Building A WiFi Picture Frame With An EInk Display

LCD photo frames never really caught on — by emitting light, they didn’t seamlessly blend in with a home’s decor in the way printed photos do. [Sprite_tm] decided to see if a color e-Ink screen could do any better, and whipped up a WiFi-enabled photo frame using a Waveshare display.

The part in question is a 5.65-inch display with 640 x 448 resolution, and is capable of displaying seven colors. It’s not designed to display photorealistic images, so much as display simple graphics with block colors. However, with some dithering, [Sprite_tm] suspected it might do an okay job. An algorithm that uses Floyd-Steinberg diffusion and the CIEDE2000 color space takes regular RGB images and breaks them down into dithered images that are displayed using the screen’s 7 available colors.

The build relies on an ESP32-C3, which drives the display and fetches new images daily over WiFi. Thanks to the e-Ink screen, which uses zero power when not updating, the whole setup runs off two AA batteries and a Natlinear LN2266 boost converter.

There are some limitations; the screen’s color space is altogether quite limited, and images don’t look very high-fidelity in such low resolution. However, it does an able job of displaying photos for a device that was never designed to do so. It looks rather handsome all wrapped up as a 3D printed picture frame, and [Sprite_tm]’s monkey test photos are very cute.

Files are on GitHub for those that wish to roll their own. We’ve seen similar works before, like this e-Ink wall-hanging newspaper display that keeps up with the times. If you’ve got your own neat e-ink build, hit us up on the tipsline!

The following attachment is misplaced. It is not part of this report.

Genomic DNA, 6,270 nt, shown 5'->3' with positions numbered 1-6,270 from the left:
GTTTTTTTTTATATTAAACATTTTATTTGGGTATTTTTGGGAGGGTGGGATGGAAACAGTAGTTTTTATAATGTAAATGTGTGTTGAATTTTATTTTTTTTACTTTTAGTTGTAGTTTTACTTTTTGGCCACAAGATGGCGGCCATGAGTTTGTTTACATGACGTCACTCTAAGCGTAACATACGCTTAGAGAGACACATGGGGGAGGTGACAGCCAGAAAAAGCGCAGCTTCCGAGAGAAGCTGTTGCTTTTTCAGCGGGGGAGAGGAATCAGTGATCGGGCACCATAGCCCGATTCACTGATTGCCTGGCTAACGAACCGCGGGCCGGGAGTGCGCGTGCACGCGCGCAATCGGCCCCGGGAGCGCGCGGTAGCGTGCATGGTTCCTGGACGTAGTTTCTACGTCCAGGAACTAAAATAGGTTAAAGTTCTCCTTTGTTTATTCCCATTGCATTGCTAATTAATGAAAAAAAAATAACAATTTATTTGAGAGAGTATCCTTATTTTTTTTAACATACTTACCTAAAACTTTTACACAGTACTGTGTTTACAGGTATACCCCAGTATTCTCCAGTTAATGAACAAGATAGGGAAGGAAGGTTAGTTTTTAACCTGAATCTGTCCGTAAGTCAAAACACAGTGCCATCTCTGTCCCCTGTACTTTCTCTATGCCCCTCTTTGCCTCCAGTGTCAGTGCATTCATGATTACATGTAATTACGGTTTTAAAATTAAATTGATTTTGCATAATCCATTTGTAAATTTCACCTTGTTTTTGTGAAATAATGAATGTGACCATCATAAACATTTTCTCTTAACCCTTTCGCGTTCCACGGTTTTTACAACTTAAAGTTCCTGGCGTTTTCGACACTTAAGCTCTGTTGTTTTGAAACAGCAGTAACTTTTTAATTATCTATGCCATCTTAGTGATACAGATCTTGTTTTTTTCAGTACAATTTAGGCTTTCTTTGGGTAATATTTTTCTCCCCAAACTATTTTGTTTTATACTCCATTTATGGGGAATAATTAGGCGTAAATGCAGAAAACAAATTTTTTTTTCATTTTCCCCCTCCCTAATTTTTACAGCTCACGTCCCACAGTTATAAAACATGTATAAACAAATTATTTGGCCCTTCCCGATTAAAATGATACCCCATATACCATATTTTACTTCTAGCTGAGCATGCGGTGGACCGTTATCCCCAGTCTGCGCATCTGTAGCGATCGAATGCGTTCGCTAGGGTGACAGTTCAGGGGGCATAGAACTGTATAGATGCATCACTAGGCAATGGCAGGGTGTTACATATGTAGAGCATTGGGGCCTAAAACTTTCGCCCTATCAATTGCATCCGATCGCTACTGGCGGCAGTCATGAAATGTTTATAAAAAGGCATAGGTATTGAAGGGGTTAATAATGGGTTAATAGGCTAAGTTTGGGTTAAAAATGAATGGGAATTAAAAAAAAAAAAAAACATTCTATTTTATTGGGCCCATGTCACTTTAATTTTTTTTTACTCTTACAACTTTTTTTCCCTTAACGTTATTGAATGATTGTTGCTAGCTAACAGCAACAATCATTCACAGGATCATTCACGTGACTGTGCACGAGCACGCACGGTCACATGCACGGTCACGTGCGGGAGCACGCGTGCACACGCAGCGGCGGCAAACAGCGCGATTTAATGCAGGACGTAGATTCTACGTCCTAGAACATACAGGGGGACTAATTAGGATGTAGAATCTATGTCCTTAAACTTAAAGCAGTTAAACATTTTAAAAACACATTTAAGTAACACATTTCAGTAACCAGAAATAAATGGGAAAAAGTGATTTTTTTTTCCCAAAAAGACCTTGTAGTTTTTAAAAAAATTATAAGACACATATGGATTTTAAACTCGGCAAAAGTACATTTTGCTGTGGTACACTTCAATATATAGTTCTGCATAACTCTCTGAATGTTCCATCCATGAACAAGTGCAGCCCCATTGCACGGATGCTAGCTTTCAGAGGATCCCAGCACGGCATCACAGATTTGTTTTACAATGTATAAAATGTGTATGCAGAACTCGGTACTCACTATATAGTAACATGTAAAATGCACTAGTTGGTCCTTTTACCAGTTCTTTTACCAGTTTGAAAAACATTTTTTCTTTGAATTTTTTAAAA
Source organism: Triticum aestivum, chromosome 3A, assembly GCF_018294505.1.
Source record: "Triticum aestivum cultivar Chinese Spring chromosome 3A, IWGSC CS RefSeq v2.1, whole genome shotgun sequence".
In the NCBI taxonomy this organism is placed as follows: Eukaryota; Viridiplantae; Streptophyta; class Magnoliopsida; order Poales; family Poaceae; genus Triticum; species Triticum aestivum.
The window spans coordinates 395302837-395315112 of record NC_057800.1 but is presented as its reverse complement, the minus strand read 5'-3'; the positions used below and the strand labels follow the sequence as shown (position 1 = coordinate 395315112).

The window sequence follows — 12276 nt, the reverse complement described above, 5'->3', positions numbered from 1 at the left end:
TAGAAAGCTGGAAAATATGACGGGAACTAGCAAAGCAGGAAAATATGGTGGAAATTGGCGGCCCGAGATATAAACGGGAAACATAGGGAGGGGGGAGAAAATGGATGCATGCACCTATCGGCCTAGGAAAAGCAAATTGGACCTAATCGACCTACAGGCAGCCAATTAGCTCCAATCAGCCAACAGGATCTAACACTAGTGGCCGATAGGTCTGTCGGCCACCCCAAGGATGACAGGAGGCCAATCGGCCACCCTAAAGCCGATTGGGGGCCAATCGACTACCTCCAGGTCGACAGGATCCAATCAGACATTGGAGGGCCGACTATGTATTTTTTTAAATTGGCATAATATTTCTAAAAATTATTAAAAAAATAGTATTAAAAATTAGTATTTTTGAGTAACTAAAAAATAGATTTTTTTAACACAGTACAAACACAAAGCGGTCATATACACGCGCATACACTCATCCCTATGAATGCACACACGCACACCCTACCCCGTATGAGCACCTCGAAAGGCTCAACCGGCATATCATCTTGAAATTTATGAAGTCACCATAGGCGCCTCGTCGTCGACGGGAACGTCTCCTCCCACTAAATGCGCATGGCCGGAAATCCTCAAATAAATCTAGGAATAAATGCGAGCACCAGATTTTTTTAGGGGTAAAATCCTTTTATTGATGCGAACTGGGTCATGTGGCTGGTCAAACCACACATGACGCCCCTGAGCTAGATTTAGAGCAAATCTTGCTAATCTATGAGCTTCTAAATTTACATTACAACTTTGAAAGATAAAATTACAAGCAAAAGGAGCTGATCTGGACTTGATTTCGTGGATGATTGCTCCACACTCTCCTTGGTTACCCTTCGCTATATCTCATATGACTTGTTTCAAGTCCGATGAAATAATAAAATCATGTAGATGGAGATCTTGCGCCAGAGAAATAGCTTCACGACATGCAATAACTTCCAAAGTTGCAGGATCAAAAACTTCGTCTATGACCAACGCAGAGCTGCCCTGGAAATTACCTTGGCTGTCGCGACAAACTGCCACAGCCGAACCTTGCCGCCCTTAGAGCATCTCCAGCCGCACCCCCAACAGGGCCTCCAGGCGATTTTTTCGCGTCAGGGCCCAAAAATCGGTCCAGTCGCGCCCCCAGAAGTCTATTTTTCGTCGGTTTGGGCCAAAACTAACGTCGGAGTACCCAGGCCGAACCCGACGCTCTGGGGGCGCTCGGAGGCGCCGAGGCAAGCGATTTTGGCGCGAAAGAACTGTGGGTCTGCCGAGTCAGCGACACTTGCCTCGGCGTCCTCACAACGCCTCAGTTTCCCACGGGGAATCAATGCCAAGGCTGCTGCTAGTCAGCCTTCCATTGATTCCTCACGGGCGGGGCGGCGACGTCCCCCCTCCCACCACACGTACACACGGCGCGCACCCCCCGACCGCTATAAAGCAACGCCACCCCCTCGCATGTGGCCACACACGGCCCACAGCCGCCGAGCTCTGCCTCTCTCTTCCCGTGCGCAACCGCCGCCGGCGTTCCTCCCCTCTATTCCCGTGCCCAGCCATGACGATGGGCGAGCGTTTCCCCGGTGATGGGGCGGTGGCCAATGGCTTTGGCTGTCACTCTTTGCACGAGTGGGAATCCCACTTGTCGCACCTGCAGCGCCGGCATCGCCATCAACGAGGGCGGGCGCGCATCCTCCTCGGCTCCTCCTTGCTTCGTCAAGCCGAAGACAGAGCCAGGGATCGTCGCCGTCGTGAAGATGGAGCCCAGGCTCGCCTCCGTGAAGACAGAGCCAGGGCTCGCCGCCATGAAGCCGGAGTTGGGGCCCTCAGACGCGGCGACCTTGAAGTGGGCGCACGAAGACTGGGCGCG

Timeframe: The Little Desk Calendar That Could

Usually, the problem comes before the solution, but for [Stavros], the opposite happened. A 4.7″ E-Ink screen with integrated battery management and ESP32 caught his eye, and he bought it and started thinking about what he wanted to do with it. The Timeframe is a sleek desk calendar based around the integrated e-ink screen.

[Stavros] found the device’s MicroPython support was a little lackluster, and often failed to draw. He found a Platform.io project that used an older but modified library for driving the e-ink display which worked quite well. However, the older library didn’t support portrait orientation or other niceties. Rather than try and create something complex in C, he moved the complexity to a server environment he knew more about. With the help of CoPilot, he got some code that would wake up the ESP32 every half hour, download an image from a server, and then display it. A Python script uses a headless browser to visit Google Calendar, resize the window, take a screenshot, and then upload it.

The hardest part of the exercise was getting authentication with Google working reliably. A white sleek 3D printed case wraps the whole affair in an aesthetically pleasing shell. So far, this has been a great story of someone building something for themselves and using their strengths. Where’s the hack?

The hack comes when [Stavros] tried squeezing his calendar into a case that was too tight and cracked the screen. Suddenly a large portion of the screen wouldn’t draw. He turned what was broken into something new by mapping out the area that didn’t draw and converting the Python to draw weather information with Pillow rather than screenshot a webpage: clever reuse and a way to make good out of a bad accident.

The code is up on GitLab, and the 3D files for the case are available on Printables. You can also find the project on Hackaday.io, as it was an entry into our recently concluded Low-Power Contest. Unfortunately, while the Timeframe is pretty power efficient, it doesn’t last as long as this calendar with a 50-year battery life.